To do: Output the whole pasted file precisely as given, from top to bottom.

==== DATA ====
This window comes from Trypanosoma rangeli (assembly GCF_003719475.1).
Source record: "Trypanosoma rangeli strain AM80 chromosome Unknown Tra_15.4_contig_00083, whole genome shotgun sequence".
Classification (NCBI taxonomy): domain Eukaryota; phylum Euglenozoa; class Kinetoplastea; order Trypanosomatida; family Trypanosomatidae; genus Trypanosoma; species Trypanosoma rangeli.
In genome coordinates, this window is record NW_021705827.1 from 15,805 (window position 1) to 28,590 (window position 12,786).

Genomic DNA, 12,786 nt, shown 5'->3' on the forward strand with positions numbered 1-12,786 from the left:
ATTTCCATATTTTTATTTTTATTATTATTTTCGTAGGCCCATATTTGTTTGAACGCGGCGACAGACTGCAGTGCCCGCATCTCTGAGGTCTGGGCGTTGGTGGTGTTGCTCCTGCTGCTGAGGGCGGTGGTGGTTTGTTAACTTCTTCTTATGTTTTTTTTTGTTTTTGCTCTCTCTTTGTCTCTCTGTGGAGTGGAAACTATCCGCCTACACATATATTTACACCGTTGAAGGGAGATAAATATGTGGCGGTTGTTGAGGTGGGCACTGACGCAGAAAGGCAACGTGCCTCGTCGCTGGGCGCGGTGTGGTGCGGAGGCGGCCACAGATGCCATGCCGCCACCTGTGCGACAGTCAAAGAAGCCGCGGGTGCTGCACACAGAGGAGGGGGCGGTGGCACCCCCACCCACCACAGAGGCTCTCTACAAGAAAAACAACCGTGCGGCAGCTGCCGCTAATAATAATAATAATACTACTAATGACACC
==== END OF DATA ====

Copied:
This window comes from Trypanosoma rangeli (assembly GCF_003719475.1).
Source record: "Trypanosoma rangeli strain AM80 chromosome Unknown Tra_15.4_contig_00083, whole genome shotgun sequence".
Classification (NCBI taxonomy): domain Eukaryota; phylum Euglenozoa; class Kinetoplastea; order Trypanosomatida; family Trypanosomatidae; genus Trypanosoma; species Trypanosoma rangeli.
In genome coordinates, this window is record NW_021705827.1 from 15,805 (window position 1) to 28,590 (window position 12,786).

Genomic DNA, 12,786 nt, shown 5'->3' on the forward strand with positions numbered 1-12,786 from the left:
ATTTCCATATTTTTATTTTTATTATTATTTTCGTAGGCCCATATTTGTTTGAACGCGGCGACAGACTGCAGTGCCCGCATCTCTGAGGTCTGGGCGTTGGTGGTGTTGCTCCTGCTGCTGAGGGCGGTGGTGGTTTGTTAACTTCTTCTTATGTTTTTTTTTGTTTTTGCTCTCTCTTTGTCTCTCTGTGGAGTGGAAACTATCCGCCTACACATATATTTACACCGTTGAAGGGAGATAAATATGTGGCGGTTGTTGAGGTGGGCACTGACGCAGAAAGGCAACGTGCCTCGTCGCTGGGCGCGGTGTGGTGCGGAGGCGGCCACAGATGCCATGCCGCCACCTGTGCGACAGTCAAAGAAGCCGCGGGTGCTGCACACAGAGGAGGGGGCGGTGGCACCCCCACCCACCACAGAGGCTCTCTACAAGAAAAACAACCGTGCGGCAGCTGCCGCTAATAATAATAATAATACTACTAATGACACC